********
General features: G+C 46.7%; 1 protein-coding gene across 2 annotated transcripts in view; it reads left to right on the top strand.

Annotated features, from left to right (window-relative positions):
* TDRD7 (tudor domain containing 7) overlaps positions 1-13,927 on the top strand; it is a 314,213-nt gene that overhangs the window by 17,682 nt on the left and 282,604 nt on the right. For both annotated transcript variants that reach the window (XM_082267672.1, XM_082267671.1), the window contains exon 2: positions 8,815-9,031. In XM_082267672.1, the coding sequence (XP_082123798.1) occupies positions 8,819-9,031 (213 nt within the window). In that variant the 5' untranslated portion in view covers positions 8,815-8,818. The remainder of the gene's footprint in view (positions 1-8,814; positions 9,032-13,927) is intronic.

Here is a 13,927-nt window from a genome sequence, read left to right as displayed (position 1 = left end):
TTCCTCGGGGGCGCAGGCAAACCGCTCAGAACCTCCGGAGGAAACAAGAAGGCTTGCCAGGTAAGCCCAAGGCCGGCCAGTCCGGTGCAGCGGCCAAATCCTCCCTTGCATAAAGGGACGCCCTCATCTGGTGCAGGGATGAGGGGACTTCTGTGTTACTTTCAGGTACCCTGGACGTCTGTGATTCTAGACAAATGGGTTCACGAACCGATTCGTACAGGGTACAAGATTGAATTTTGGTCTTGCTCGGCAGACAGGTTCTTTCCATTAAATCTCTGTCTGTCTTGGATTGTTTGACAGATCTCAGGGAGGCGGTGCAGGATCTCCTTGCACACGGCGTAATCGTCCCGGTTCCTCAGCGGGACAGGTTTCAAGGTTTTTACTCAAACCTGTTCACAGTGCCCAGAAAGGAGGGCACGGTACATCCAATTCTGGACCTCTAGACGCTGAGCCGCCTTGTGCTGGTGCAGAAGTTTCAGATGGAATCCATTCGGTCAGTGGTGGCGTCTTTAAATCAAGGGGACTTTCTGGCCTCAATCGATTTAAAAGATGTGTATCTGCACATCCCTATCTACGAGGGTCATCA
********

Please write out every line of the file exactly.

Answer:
General features: G+C 46.7%; 1 protein-coding gene across 2 annotated transcripts in view; it reads left to right on the top strand.

Annotated features, from left to right (window-relative positions):
* TDRD7 (tudor domain containing 7) overlaps positions 1-13,927 on the top strand; it is a 314,213-nt gene that overhangs the window by 17,682 nt on the left and 282,604 nt on the right. For both annotated transcript variants that reach the window (XM_082267672.1, XM_082267671.1), the window contains exon 2: positions 8,815-9,031. In XM_082267672.1, the coding sequence (XP_082123798.1) occupies positions 8,819-9,031 (213 nt within the window). In that variant the 5' untranslated portion in view covers positions 8,815-8,818. The remainder of the gene's footprint in view (positions 1-8,814; positions 9,032-13,927) is intronic.

Here is a 13,927-nt window from a genome sequence, read left to right as displayed (position 1 = left end):
TTCCTCGGGGGCGCAGGCAAACCGCTCAGAACCTCCGGAGGAAACAAGAAGGCTTGCCAGGTAAGCCCAAGGCCGGCCAGTCCGGTGCAGCGGCCAAATCCTCCCTTGCATAAAGGGACGCCCTCATCTGGTGCAGGGATGAGGGGACTTCTGTGTTACTTTCAGGTACCCTGGACGTCTGTGATTCTAGACAAATGGGTTCACGAACCGATTCGTACAGGGTACAAGATTGAATTTTGGTCTTGCTCGGCAGACAGGTTCTTTCCATTAAATCTCTGTCTGTCTTGGATTGTTTGACAGATCTCAGGGAGGCGGTGCAGGATCTCCTTGCACACGGCGTAATCGTCCCGGTTCCTCAGCGGGACAGGTTTCAAGGTTTTTACTCAAACCTGTTCACAGTGCCCAGAAAGGAGGGCACGGTACATCCAATTCTGGACCTCTAGACGCTGAGCCGCCTTGTGCTGGTGCAGAAGTTTCAGATGGAATCCATTCGGTCAGTGGTGGCGTCTTTAAATCAAGGGGACTTTCTGGCCTCAATCGATTTAAAAGATGTGTATCTGCACATCCCTATCTACGAGGGTCATCA